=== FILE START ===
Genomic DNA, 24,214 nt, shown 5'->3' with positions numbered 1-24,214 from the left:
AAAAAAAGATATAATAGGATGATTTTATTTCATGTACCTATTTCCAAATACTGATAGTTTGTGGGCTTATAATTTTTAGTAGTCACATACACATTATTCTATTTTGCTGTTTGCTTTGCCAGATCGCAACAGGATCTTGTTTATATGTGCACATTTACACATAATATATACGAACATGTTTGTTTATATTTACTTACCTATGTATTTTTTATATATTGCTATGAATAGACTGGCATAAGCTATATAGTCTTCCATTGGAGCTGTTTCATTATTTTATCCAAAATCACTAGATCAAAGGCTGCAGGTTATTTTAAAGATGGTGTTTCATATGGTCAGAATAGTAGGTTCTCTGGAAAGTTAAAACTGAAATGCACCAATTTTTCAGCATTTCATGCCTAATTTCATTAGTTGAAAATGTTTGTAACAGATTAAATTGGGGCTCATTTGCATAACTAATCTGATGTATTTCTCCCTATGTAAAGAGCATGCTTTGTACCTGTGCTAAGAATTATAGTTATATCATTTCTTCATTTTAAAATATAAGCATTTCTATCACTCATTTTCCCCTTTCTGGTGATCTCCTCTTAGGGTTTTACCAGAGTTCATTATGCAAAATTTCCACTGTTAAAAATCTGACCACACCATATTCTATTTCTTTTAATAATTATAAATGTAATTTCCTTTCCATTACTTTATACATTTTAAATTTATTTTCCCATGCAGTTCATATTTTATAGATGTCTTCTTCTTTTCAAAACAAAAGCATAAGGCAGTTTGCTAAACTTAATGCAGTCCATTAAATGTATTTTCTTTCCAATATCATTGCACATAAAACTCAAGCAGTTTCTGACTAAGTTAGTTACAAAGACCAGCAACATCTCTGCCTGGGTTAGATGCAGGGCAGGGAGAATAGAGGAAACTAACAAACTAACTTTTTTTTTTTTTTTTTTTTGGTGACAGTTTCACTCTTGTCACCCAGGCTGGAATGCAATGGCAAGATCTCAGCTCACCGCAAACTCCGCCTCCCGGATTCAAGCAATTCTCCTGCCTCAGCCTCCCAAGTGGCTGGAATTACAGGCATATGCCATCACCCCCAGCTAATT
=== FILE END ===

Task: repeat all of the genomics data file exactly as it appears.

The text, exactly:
Genomic DNA, 24,214 nt, shown 5'->3' with positions numbered 1-24,214 from the left:
AAAAAAAGATATAATAGGATGATTTTATTTCATGTACCTATTTCCAAATACTGATAGTTTGTGGGCTTATAATTTTTAGTAGTCACATACACATTATTCTATTTTGCTGTTTGCTTTGCCAGATCGCAACAGGATCTTGTTTATATGTGCACATTTACACATAATATATACGAACATGTTTGTTTATATTTACTTACCTATGTATTTTTTATATATTGCTATGAATAGACTGGCATAAGCTATATAGTCTTCCATTGGAGCTGTTTCATTATTTTATCCAAAATCACTAGATCAAAGGCTGCAGGTTATTTTAAAGATGGTGTTTCATATGGTCAGAATAGTAGGTTCTCTGGAAAGTTAAAACTGAAATGCACCAATTTTTCAGCATTTCATGCCTAATTTCATTAGTTGAAAATGTTTGTAACAGATTAAATTGGGGCTCATTTGCATAACTAATCTGATGTATTTCTCCCTATGTAAAGAGCATGCTTTGTACCTGTGCTAAGAATTATAGTTATATCATTTCTTCATTTTAAAATATAAGCATTTCTATCACTCATTTTCCCCTTTCTGGTGATCTCCTCTTAGGGTTTTACCAGAGTTCATTATGCAAAATTTCCACTGTTAAAAATCTGACCACACCATATTCTATTTCTTTTAATAATTATAAATGTAATTTCCTTTCCATTACTTTATACATTTTAAATTTATTTTCCCATGCAGTTCATATTTTATAGATGTCTTCTTCTTTTCAAAACAAAAGCATAAGGCAGTTTGCTAAACTTAATGCAGTCCATTAAATGTATTTTCTTTCCAATATCATTGCACATAAAACTCAAGCAGTTTCTGACTAAGTTAGTTACAAAGACCAGCAACATCTCTGCCTGGGTTAGATGCAGGGCAGGGAGAATAGAGGAAACTAACAAACTAACTTTTTTTTTTTTTTTTTTTTGGTGACAGTTTCACTCTTGTCACCCAGGCTGGAATGCAATGGCAAGATCTCAGCTCACCGCAAACTCCGCCTCCCGGATTCAAGCAATTCTCCTGCCTCAGCCTCCCAAGTGGCTGGAATTACAGGCATATGCCATCACCCCCAGCTAATT